Universal's Lawsuit Against MySpace Results In Mashup Site Being KO'd

Universal Media Group's copyright infringement lawsuit against MySpace appears to have caused some collateral damage: A new Nine Inch Nails site where fans could have posted mashups they made using the group's music has been nixed.

"We have a cool and innovative site ready to launch, but we're currently scratching our heads as to how to proceed," Reznor wrote in an online note to fans.

He says that Universal pulled the plug on the site at the last minute due to fear that users would post clips that violated other musicians' copyrights.

Reznor had intended for the remix site to launch earlier this week, to coincide with Nine Inch Nails' release of a new version of Year Zero that includes mashups created by fans. Universal, Nine Inch Nails' former record label and owner of the rights to Year Zero, previously agreed to make the tracks available to users for mashups.

Now, however, Universal is declining to host the new site because the company is worried about the legal ramifications if users post clips that include pirated material, according to Reznor.

"Their premise is that if any fan decides to remix one of my masters with material Universal doesn't own--a "mashup", a sample, whatever--and upload it to the site, there is no safe harbor under the DMCA (according to Universal) and they will be doing exactly what MySpace and YouTube are doing," Reznor wrote to his fans.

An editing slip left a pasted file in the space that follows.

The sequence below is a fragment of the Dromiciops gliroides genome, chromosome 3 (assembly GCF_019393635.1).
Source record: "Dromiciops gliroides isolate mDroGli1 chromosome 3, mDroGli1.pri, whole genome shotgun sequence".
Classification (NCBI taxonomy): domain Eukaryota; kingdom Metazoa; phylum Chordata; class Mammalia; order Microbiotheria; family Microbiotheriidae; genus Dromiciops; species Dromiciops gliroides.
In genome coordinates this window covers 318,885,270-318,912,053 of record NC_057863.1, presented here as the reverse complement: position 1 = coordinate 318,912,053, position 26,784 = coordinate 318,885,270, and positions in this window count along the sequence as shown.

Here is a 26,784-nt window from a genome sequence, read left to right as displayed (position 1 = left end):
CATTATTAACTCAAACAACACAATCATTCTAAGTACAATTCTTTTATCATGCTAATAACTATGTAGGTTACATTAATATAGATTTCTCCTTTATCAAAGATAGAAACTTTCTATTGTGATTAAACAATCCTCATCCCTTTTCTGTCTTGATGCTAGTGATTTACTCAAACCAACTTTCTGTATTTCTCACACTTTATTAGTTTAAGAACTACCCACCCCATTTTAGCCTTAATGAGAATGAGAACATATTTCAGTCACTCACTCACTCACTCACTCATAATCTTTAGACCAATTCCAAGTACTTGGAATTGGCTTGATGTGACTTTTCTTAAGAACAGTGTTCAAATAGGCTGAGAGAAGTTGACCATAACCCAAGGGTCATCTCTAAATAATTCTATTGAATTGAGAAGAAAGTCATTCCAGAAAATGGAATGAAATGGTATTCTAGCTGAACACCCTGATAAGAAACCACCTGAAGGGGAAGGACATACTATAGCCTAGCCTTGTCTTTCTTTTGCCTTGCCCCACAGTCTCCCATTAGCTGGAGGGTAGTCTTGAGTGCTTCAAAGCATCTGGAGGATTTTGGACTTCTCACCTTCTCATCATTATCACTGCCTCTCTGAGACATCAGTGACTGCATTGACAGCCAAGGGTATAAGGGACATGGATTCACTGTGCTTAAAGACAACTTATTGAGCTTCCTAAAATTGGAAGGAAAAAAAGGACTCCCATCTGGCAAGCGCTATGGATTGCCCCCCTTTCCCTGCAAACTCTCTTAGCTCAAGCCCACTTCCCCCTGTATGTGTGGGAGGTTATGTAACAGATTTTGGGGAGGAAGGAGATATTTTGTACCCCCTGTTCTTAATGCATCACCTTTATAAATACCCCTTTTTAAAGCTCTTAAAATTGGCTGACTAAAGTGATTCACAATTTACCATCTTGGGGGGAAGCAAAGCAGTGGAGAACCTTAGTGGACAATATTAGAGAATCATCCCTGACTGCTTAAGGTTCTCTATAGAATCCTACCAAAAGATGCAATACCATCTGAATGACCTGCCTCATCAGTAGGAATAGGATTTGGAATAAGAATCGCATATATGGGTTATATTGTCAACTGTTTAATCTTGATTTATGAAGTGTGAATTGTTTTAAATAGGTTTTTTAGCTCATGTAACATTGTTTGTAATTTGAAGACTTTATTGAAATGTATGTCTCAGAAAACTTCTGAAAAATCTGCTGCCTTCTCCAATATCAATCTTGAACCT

Reznor adds that the record label will still allow him to host the mashups, but only if he agrees to be liable for any copyright infringement that occurs at the site--an option he has apparently rejected for now.

Universal sued MySpace last year for based on material that MySpace members have uploaded to the site. Google faces a similar lawsuit by Viacom.

Google argues that the "safe harbor" provisions of the Digital Millennium Copyright Act immunize the company from liability as long as it removes clips once it learns they violate another company's copyright.

But Universal, Viacom and other media companies say YouTube and other sites don't qualify for the safe harbor provisions because they have profited from copyrighted content by using it to build their brands and draw traffic--which in turn has led to greater ad revenue.

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